In a Will challenge proceeding, the Court in Lugarich v. Fabris, 2021 ONSC 7294, considered the interlocutory issue of whether to authorize the estate trustee appointed pursuant to the challenged Will to complete the sale of a residential property, or whether an estate trustee during litigation should be appointed to close the transaction.
The Deceased died on December 6, 2019, leaving a Last Will and Testament dated November 12, 2018 (the “2018 Will”). In the 2018 Will, the Deceased appointed a solicitor, Antoine-René Fabris (“Mr. Fabris”), as estate trustee, and left his entire Estate to his late wife’s daughter, Victoria Elund (“Victoria”). The Deceased’s son, Josef Lugarich (“Josef”), challenged the validity of the 2018 Will on the basis that the Deceased lacked testamentary capacity and was unduly influenced when he signed the 2018 Will. Josef filed a Notice of Objection with the Court in December 2019, which paused the issuance of a certificate of appointment of estate trustee to Mr. Fabris. Joseph was a 50% beneficiary of the estate under the Deceased’s prior Will.
On June 7, 2020, Mr. Fabris entered into an agreement of purchase and sale with Rudy Langeballe and Bernadette Langeballe (the “buyers”) to sell the Deceased’s property at 10 McCully Street in Toronto (the “Property”). Josef was opposed to Mr. Fabris acting as estate trustee in completing the transaction or in administering any assets of the estate because Mr. Fabris was party to the Will challenge, was in an adversarial position vis-à-vis Josef, and was in a conflict with the estate in light of the Will challenge. Josef argued that, because of the Will challenge, the very foundation of Mr. Fabris’ authority to administer the estate had been called into question. As such, Mr. Fabris committed a breach of trust by entering into the agreement of purchase and sale, which caused damages to the estate as the Property was now worth more than it was in June 2020. Josef therefore took the position that the sale should be concluded by an estate trustee during litigation, and not Mr. Fabris.
Mr. Fabris and Victoria brought a motion to the Court for an Order authorizing Mr. Fabris to complete the sale of the Property.
The Court rejected all of Josef’s arguments, as they “fundamentally misunderstand his position in the litigation”. The 2018 Will was presumed valid until Josef proved otherwise. Joseph was not a beneficiary under the 2018 Will. As such, Mr. Fabris owed no fiduciary duties to him, and so Josef could have no claim against Mr. Fabris for breach of trust.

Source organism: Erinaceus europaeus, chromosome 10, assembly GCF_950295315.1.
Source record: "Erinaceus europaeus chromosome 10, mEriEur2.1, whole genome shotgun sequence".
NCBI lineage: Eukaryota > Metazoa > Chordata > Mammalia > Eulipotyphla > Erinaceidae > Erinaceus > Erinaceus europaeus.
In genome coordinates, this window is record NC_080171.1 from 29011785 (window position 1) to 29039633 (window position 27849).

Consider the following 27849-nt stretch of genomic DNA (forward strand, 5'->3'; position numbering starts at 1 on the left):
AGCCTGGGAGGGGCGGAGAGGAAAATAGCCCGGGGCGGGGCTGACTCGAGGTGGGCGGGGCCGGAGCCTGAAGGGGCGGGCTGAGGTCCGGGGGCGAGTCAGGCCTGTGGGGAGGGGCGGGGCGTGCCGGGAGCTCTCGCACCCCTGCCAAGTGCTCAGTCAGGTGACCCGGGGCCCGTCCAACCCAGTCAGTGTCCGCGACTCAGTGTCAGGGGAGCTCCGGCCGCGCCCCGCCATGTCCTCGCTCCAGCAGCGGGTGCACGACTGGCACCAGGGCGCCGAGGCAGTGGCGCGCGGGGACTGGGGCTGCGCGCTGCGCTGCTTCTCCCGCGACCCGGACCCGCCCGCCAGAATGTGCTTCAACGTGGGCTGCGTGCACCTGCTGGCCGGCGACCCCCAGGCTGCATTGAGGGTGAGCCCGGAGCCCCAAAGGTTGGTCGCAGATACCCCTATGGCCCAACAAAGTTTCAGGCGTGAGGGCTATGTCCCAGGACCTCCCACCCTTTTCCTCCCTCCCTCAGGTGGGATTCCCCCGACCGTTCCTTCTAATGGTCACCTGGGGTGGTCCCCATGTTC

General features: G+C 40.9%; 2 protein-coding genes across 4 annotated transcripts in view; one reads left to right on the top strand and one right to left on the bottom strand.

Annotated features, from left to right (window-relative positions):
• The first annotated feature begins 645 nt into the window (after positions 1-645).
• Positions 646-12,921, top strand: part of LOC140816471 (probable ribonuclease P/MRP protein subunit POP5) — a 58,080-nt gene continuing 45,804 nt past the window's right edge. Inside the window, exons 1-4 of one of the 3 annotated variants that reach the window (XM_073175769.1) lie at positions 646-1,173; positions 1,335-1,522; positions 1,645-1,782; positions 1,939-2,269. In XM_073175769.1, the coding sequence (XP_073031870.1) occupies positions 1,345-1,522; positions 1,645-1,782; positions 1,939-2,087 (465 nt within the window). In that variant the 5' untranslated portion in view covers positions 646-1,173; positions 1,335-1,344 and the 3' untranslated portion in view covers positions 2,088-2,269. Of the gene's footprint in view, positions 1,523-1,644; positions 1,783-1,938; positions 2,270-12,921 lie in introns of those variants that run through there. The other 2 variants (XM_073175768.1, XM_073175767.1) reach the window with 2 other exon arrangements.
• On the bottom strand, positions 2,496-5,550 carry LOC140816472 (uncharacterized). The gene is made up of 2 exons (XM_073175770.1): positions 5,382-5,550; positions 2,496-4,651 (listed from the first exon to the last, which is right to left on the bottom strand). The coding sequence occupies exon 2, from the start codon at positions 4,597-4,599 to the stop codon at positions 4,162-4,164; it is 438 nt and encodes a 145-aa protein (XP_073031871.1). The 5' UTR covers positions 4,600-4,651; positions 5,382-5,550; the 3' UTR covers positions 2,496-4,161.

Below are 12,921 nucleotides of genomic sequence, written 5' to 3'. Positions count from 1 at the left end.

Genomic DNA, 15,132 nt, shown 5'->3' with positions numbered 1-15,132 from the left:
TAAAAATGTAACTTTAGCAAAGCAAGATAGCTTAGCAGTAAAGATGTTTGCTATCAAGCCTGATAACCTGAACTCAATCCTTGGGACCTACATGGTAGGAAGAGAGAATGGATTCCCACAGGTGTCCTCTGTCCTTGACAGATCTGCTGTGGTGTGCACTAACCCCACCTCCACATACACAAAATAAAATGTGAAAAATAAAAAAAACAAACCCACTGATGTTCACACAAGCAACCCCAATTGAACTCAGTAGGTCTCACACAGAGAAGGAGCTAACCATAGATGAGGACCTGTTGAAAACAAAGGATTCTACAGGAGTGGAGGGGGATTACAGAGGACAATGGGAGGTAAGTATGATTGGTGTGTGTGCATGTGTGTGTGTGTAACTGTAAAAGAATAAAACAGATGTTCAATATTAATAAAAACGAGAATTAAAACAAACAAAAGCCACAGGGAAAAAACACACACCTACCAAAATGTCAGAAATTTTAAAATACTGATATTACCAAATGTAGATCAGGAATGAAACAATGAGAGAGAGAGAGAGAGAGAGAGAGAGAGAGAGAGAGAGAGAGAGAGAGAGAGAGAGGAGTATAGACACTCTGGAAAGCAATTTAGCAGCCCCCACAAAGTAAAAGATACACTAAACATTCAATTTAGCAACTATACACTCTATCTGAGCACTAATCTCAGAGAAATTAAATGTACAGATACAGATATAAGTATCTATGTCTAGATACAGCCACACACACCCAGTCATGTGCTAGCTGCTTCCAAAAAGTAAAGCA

In addition, Josef failed to identify any reason why Mr. Fabris should be replaced in order for the sale of the Property to be concluded with the buyers, and replacing Mr. Fabris would only serve to delay the sale. The buyers were a young couple with young children who had been left in limbo for over year. The buyers were at risk of suing the estate for breach of contract and damages. Without an estate trustee, the sale could not close and a motion would still be necessary to resolve the issue of whether an estate trustee during litigation should be appointed.
Notwithstanding the Will challenge and the lack of a certificate of appointment of estate trustee, Mr. Fabris was named as estate trustee in the 2018 Will and had fiduciary obligations to the estate. Mr. Fabris had no financial interest in the estate. Mr. Fabris was also a lawyer who was subject to strict rules of professional conduct and could be compelled to account for his estate administration.
The Court therefore ordered that: Mr. Fabris should act as estate trustee to close the sale; he was to retain an independent real estate lawyer to act for the estate on the closing; Josef was to receive all closing documents and any concerns raised could be dealt with on the Will challenge; the net proceeds were to be held in trust by Mr. Fabris’ firm pending written agreement or Court order; and Josef could have the Property appraised for fair market value to be used in the Will challenge. The motion for the appointment of an estate trustee during litigation was also scheduled.
The Take Away:
This case shows that an executor appointed under a Will, who has with no financial interest in the estate, will not be automatically stripped of his authority to administer the estate simply because the validity of the Will appointing him has been called into question. Moreover, a Court will not lightly permit an estate to be exposed to claims (such as for breach of contract by disappointed buyers) simply because of the Will challenge, absent compelling evidence that the estate trustee has not acted in accordance with his fiduciary duties.